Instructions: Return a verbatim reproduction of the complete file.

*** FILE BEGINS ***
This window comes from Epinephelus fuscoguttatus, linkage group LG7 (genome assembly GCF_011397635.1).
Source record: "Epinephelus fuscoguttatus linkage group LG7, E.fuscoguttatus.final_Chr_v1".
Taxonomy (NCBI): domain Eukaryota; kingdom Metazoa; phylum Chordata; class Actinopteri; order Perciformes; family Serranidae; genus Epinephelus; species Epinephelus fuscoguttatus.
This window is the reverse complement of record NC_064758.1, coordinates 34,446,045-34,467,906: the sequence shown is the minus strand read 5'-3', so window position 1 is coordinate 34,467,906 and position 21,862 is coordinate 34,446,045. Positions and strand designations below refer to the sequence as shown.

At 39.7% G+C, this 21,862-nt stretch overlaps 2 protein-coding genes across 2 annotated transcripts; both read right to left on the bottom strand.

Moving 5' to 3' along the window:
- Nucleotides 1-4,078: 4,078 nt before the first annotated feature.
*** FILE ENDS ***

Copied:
This window comes from Epinephelus fuscoguttatus, linkage group LG7 (genome assembly GCF_011397635.1).
Source record: "Epinephelus fuscoguttatus linkage group LG7, E.fuscoguttatus.final_Chr_v1".
Taxonomy (NCBI): domain Eukaryota; kingdom Metazoa; phylum Chordata; class Actinopteri; order Perciformes; family Serranidae; genus Epinephelus; species Epinephelus fuscoguttatus.
This window is the reverse complement of record NC_064758.1, coordinates 34,446,045-34,467,906: the sequence shown is the minus strand read 5'-3', so window position 1 is coordinate 34,467,906 and position 21,862 is coordinate 34,446,045. Positions and strand designations below refer to the sequence as shown.

At 39.7% G+C, this 21,862-nt stretch overlaps 2 protein-coding genes across 2 annotated transcripts; both read right to left on the bottom strand.

Moving 5' to 3' along the window:
- Nucleotides 1-4,078: 4,078 nt before the first annotated feature.